Expectations Trump Reality in Taste Response


by Steven Stocker

May, 2006

“Our conduct is influenced not by our experience but by our expectations,” said George Bernard Shaw, the great English dramatist. Now, more than a half-century after the playwright’s death, brain imaging is showing that the old master was right, at least regarding our reactions to unpleasant stimuli such as a bitter taste or pain.

In a study published in the March issue of Nature Neuroscience, scientists at the University of Wisconsin demonstrated that people’s responses to a bitter taste, in terms of both their behavior and brain activity, can be influenced by a prior visual cue warning them of how bitter the taste is going to be. When the cue accurately informed them that the taste was going to be highly unpleasant, they responded by rating the taste as highly unpleasant. Moreover, the parts of the brain that respond to negative taste stimuli became very active, as seen in a brain imaging technique called functional magnetic resonance imaging.

However, when the cue misleadingly informed them that the taste was going to be only mildly unpleasant, more than three-quarters of the subjects rated the same taste as less aversive than when they were told the truth. The brain regions that respond to aversive taste stimuli also became less active than they were when the cue was accurate.

“This really points to the power of expectancy on people’s experience,” says lead author and clinical psychologist Jack Nitschke. He says that what occurred in this study is very similar to what happens in the placebo effect, in which a person responds to a pill that he thinks is an active drug but is in reality an inert substance.

“Past studies have shown that expectancy mediates the placebo effect, so instead of giving an inert pill, we decided to just manipulate expectancies directly,” Nitschke says.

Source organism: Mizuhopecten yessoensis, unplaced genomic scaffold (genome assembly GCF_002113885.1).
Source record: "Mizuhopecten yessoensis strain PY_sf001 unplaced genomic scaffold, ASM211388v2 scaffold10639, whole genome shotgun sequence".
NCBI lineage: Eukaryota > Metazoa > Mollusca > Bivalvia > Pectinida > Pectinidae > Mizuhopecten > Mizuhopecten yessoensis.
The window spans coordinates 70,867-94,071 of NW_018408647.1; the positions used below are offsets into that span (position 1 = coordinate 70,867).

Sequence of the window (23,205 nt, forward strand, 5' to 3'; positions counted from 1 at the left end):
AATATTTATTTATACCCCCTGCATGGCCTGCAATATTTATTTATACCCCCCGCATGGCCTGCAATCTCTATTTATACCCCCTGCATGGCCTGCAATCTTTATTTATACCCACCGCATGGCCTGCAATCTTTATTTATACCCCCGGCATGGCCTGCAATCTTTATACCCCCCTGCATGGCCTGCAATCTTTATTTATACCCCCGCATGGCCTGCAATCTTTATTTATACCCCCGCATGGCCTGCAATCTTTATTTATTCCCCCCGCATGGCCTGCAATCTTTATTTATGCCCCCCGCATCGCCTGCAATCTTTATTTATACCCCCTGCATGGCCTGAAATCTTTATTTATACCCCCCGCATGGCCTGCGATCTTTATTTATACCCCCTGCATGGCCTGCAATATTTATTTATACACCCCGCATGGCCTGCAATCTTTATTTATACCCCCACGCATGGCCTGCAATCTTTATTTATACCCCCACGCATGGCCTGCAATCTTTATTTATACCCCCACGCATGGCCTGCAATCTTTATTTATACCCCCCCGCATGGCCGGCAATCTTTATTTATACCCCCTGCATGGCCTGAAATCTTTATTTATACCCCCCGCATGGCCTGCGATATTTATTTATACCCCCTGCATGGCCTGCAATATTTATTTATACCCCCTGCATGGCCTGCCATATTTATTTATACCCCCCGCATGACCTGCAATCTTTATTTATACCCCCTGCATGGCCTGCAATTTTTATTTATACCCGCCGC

In a follow-up study, published in the March 2006 issue of Brain, Behavior, and Immunity, Nitschke and colleagues further investigated the brain mechanisms responsible for the effects of expectancy on taste percep-tion. In this study, they used just the subjects who were consistently tricked by the misleading cue.

bw0606_3
In this image of the cerebral cortex, the shaded region near the center denotes the brain region dedicated to taste, located just above the temporal lobe. Researchers have found that peoples expectations before a taste affect their perceptions of the taste itself. © Anatomical Travelogue/Science
Photo Library.

In these subjects, the researchers found that bursts of activity in the frontal lobe, immediately following cue presentation, likely were responsible for the dampened responses in the taste perception areas following the misleading cue. Nitschke thinks these regions in the frontal lobe may be part of a larger network that informs other brain regions about stimuli they are about to receive and how to react to them.

“This really points to the power of expectancy on people’s experience.”

In this case, the frontal lobe “concludes” on the basis of the misleading cue that the taste stimulus is going to be only mildly unpleasant and inform the taste perception regions to react accordingly, even though the taste in fact turns out to be highly unpleasant.

“The frontal lobe generates information about the situation you’re in and the most appropriate action to take,” says Tor Wager, a cognitive neuroscientist at Columbia University. Wager is first author of a paper showing that a placebo can dampen the brain’s responses to painful stimuli and that the frontal lobe is involved in this process.

“This action can be external—you can take action in the world. An action can also be internal—for example, changing responses in brain regions that process sensory information.” In his placebo study and Nitschke’s taste studies, the frontal lobe acted by reducing the brain’s responses to unpleasant stimuli, Wager says.

Nitschke thinks there may be clinical implications in these studies for patients suffering from anxiety and depression. “If we can lead our patients to believe that an upcoming event isn’t going to be as bad as expected, then that experience will be perceived as less aversive and won’t be as much of a problem,” he says.